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Euphoria This work is considered exceptional by our editorial staff.

Eyes closed, breath slowed. Mind cleared of all anger, guilt, shame, self-deprecation, sadness, worry, disappointment – all follies of life, no matter how daunting or trivial, wiped from the counter of consciousness in one fell swoop. Body relieved of all tension, as chills and goose bumps danced across the skin, while the walls of the quaint theater house reverberated with every strike of that mahogany bow. Stomach swelled and bubbled with a tide of certain calmness. Ears perched towards the magnificent sound, greedily consuming the explosion of richness and strength that each series of notes served them. Cheeks streaked with soft tears of some unidentified emotion. Soul ripped from the clutches of complacency, reawakened and redirected with a new sense of purpose, by the sheer magnitude of the performance.

In that moment, I was but a naïve 11-year-old. I was physically present with my mother in that old theater house, but mentally and emotionally transcended. I found euphoria in a performance of Bach’s Cello Suite No. 1.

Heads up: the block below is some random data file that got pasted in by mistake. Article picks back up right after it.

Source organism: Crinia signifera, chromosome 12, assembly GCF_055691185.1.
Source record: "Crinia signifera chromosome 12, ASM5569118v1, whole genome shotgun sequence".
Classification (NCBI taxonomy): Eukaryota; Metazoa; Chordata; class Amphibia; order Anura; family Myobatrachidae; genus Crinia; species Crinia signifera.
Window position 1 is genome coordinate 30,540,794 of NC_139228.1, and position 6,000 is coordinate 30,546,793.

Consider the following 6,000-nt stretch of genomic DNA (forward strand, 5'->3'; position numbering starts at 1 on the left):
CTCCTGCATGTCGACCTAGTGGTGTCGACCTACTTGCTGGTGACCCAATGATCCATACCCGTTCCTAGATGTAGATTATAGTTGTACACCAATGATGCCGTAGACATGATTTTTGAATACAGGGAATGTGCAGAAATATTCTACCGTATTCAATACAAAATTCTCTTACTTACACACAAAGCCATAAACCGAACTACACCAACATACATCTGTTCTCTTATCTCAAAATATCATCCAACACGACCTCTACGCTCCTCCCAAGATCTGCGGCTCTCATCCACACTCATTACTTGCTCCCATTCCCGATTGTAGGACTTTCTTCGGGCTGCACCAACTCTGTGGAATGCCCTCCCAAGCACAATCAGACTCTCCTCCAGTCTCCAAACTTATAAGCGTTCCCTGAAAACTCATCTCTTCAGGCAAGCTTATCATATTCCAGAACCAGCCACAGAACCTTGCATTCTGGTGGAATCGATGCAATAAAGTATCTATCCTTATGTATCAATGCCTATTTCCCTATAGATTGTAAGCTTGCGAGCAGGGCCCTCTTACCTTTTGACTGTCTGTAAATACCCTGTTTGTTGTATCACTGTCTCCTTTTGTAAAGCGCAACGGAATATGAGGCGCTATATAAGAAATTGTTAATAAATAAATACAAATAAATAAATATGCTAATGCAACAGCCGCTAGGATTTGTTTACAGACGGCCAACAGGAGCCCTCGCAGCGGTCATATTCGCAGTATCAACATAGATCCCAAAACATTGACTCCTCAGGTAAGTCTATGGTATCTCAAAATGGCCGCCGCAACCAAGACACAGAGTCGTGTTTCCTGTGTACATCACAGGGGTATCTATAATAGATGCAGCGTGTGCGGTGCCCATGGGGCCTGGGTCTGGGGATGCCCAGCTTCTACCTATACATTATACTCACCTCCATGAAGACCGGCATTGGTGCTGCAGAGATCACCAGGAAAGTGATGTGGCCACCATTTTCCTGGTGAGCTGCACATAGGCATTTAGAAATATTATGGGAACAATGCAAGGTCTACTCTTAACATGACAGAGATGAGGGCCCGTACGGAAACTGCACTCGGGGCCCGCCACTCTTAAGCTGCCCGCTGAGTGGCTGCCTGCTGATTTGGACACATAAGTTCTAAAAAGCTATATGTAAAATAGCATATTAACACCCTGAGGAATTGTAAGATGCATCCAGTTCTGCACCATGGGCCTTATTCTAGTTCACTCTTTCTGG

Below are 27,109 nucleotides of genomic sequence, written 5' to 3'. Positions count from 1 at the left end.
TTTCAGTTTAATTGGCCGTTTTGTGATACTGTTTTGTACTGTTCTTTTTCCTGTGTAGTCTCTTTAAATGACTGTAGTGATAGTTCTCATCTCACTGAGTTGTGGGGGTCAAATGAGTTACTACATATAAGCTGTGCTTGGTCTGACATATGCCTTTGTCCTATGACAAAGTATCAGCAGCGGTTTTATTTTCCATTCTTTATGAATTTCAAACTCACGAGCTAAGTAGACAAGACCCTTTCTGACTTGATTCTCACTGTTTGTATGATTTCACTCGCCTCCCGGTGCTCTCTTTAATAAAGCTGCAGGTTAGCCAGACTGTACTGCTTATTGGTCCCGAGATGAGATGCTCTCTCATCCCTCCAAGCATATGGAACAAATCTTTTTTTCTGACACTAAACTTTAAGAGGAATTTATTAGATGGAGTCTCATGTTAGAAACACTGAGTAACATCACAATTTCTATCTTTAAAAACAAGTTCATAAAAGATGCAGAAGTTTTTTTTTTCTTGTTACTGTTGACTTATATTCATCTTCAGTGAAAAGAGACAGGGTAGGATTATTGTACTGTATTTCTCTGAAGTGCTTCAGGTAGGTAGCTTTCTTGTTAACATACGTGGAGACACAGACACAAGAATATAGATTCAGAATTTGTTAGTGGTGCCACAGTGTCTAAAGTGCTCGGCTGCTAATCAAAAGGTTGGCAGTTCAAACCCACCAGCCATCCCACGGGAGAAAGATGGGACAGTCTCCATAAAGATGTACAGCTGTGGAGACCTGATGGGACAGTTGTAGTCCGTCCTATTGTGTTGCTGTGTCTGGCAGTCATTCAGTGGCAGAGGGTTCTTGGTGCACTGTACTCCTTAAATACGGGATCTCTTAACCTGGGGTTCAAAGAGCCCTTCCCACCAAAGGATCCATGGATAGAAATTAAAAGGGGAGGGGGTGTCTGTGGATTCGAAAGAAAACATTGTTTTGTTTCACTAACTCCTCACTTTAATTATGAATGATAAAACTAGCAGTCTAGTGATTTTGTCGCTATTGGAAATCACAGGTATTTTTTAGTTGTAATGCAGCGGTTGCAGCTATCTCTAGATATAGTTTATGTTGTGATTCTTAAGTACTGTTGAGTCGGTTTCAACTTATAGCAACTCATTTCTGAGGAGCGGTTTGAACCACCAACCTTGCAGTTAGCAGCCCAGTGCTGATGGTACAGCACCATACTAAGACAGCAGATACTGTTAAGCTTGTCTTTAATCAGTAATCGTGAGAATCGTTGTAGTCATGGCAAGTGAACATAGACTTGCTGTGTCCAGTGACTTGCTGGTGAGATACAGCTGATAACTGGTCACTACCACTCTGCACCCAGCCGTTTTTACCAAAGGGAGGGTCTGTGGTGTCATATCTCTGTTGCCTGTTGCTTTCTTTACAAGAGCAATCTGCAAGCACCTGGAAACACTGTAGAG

In that moment, I swear I was infinite.

Although this particular instant occurred seven years ago and counting, I still remember every detail of its circumstances in vivid color: the faint smell of damp carpet and cigarettes, the creaky wooden seats, and – most of all – that awe-inspiring sound. Those chords have been permanently etched in the back of my mind, coming to the forefront when I feel hopeless, unimportant, overjoyed, angry – namely, when I feel. I live my life today in search of feeling as I did in that moment seven years ago; every cello performance I hear gets me ever closer to the sensation, like placing pieces together to make some extravagant puzzle, and I know with every fiber of my being that I will see to its totality. Is this living for the past, one may ask?

In my eyes, it is searching for a blissful and defining moment of the past, to find inner peace in the present, to ultimately feel secure and indispensible in the future. Living in pursuit of this peace will keep the fire in my heart fervent, full, and too great of an enemy for the clasps of complacency.



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